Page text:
I think I might be falling more in love with the dirty pour. At first, I wasn’t sure. It can look sort of regimented, stripey, too formal. But combine the dirty pour with some nice graduated colors, or a limited palette, tilt it well and you could fall in love too.
acrylic pouring paintings, and use all your colors in the same cup for a dirty pour. Video tutorial” width=”600″ height=”1242″ />
The dirty pour sometimes gets a bad press. Not only is the name a bit off-putting, but sometimes the results can be overwhelming. Just too much going on – cells everywhere, too much color, too formal in the stripey design. If you prefer the randomness of the flip cup, its understandable that the dirty pour might not be your favorite. But I encourage you to change it up a bit, try something different and give the good-ole dirty pour a chance to shine! I have seen some stunning paintings created with the dirty pour, and can only hope to make one as good one day.
Materials used in this painting:
Art Alternatives acrylics in titanium white, ultramarine blue and silver
Blick Student Acrylics in cobalt blue
Pebeo Studio Acrylics in iridescent blue green
Artists Loft acrylics in Metallic Cobalt Blue (which look green to me)
Treadmill Belt Silicone
Gallery wrapped canvas
Polycrylic gloss protective finish
8oz squeeze bottles
Paints are mixed approx 2 parts paint to 1 part Floetrol, plus water as needed for a creamy consistency. Silicone oil is added at a couple of drops per color.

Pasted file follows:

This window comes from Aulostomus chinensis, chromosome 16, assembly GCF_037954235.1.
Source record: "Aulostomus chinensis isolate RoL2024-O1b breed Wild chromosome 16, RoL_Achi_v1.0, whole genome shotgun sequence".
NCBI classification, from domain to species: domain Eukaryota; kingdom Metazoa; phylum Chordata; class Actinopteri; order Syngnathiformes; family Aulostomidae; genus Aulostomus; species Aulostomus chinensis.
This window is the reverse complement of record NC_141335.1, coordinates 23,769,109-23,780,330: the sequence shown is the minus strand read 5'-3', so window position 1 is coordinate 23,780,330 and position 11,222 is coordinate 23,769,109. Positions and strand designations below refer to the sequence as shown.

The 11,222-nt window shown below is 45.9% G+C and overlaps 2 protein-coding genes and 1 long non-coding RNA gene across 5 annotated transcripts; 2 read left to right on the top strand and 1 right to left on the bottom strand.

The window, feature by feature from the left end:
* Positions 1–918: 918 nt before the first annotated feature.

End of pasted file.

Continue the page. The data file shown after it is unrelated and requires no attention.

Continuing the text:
So that was pretty cool. For some reason I can’t get the video or photos to come out very well for this one. It all looks very blue when in fact there is a lot more white and green and a lot more contrast than my camera wants to show. It’s pretty cool. So give the dirty pour a chance today!
As usual, here is a slideshow of some photos of this pour, both wet and dry and close ups of the details.
After being told in high school that she was so bad at art that she should switch to another subject, Deby didn’t paint again for 35 years. Then a stroke released a new wave of creativity and she began exploring with dot painting, abstract and eventually acrylic pouring, and at last the joy of working with color returned.
You don’t need ‘talent’ to be an acrylic pouring artist – just enthusiasm, some basic instruction, and a willingness to try, fail and try again. Paint along with her and learn from her many mistakes, and you’ll soon make great art together.